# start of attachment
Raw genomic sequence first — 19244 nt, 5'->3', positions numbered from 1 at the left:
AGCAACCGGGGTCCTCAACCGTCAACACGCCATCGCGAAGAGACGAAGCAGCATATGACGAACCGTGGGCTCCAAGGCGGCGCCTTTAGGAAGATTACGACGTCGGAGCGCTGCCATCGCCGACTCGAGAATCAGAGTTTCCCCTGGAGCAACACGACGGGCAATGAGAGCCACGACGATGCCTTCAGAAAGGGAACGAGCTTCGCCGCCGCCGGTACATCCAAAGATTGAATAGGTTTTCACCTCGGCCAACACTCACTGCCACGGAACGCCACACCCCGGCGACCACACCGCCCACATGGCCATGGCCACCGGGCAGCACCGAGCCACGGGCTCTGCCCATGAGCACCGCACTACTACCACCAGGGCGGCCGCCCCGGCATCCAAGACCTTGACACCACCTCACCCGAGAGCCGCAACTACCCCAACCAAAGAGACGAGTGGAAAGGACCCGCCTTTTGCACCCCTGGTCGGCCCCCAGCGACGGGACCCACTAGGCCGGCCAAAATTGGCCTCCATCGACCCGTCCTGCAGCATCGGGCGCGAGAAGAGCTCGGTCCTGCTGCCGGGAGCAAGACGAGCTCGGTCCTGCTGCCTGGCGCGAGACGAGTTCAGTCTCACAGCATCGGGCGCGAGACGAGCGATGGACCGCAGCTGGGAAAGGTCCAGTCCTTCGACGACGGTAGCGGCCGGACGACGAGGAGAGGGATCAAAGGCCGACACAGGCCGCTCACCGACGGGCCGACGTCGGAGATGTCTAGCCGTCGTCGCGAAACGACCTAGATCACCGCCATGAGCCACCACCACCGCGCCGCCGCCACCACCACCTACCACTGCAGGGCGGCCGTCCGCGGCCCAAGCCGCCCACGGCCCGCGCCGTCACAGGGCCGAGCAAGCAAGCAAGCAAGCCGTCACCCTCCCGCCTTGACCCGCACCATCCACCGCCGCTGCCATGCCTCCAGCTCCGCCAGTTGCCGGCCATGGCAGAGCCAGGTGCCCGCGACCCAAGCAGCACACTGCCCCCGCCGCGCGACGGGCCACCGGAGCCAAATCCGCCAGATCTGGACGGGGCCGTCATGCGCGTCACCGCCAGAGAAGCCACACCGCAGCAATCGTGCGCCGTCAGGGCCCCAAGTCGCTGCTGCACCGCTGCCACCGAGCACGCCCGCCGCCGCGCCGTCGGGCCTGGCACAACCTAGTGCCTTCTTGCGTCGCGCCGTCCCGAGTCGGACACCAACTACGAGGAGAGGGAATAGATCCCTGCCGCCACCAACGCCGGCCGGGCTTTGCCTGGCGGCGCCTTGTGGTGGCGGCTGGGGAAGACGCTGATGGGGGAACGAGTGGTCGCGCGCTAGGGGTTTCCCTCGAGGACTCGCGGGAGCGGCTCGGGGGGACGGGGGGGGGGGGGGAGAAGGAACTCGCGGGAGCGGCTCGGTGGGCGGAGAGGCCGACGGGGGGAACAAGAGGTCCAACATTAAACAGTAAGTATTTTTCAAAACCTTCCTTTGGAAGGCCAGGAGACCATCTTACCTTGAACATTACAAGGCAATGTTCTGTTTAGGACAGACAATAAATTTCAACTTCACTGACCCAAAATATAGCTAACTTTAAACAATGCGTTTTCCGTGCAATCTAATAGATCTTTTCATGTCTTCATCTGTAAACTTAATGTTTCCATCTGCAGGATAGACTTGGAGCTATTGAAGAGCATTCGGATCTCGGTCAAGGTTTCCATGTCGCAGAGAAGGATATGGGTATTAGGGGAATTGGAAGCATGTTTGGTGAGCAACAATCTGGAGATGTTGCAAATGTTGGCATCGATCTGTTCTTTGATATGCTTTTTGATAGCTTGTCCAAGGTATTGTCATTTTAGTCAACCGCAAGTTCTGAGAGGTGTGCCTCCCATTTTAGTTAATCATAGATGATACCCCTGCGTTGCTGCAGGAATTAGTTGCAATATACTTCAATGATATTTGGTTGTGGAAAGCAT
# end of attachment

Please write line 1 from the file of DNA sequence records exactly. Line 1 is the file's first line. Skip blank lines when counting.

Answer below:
Raw genomic sequence first — 19244 nt, 5'->3', positions numbered from 1 at the left: